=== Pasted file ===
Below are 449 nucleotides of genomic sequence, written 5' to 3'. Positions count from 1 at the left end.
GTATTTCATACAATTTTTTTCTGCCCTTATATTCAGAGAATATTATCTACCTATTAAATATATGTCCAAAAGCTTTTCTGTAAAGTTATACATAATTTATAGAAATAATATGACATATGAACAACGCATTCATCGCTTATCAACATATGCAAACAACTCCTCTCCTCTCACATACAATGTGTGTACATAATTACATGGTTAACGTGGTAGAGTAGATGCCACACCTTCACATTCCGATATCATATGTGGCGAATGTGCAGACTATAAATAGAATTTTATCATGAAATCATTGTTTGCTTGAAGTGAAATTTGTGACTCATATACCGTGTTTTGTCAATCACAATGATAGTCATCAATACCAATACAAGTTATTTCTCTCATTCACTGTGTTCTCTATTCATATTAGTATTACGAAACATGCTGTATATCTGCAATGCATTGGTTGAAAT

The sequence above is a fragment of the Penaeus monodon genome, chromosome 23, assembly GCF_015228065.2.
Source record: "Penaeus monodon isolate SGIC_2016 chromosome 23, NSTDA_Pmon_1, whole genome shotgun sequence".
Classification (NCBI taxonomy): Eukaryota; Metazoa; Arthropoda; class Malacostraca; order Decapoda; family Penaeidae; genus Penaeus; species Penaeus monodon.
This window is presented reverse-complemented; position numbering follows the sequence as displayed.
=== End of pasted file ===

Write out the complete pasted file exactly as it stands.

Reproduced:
Below are 449 nucleotides of genomic sequence, written 5' to 3'. Positions count from 1 at the left end.
GTATTTCATACAATTTTTTTCTGCCCTTATATTCAGAGAATATTATCTACCTATTAAATATATGTCCAAAAGCTTTTCTGTAAAGTTATACATAATTTATAGAAATAATATGACATATGAACAACGCATTCATCGCTTATCAACATATGCAAACAACTCCTCTCCTCTCACATACAATGTGTGTACATAATTACATGGTTAACGTGGTAGAGTAGATGCCACACCTTCACATTCCGATATCATATGTGGCGAATGTGCAGACTATAAATAGAATTTTATCATGAAATCATTGTTTGCTTGAAGTGAAATTTGTGACTCATATACCGTGTTTTGTCAATCACAATGATAGTCATCAATACCAATACAAGTTATTTCTCTCATTCACTGTGTTCTCTATTCATATTAGTATTACGAAACATGCTGTATATCTGCAATGCATTGGTTGAAAT

The sequence above is a fragment of the Penaeus monodon genome, chromosome 23, assembly GCF_015228065.2.
Source record: "Penaeus monodon isolate SGIC_2016 chromosome 23, NSTDA_Pmon_1, whole genome shotgun sequence".
Classification (NCBI taxonomy): Eukaryota; Metazoa; Arthropoda; class Malacostraca; order Decapoda; family Penaeidae; genus Penaeus; species Penaeus monodon.
This window is presented reverse-complemented; position numbering follows the sequence as displayed.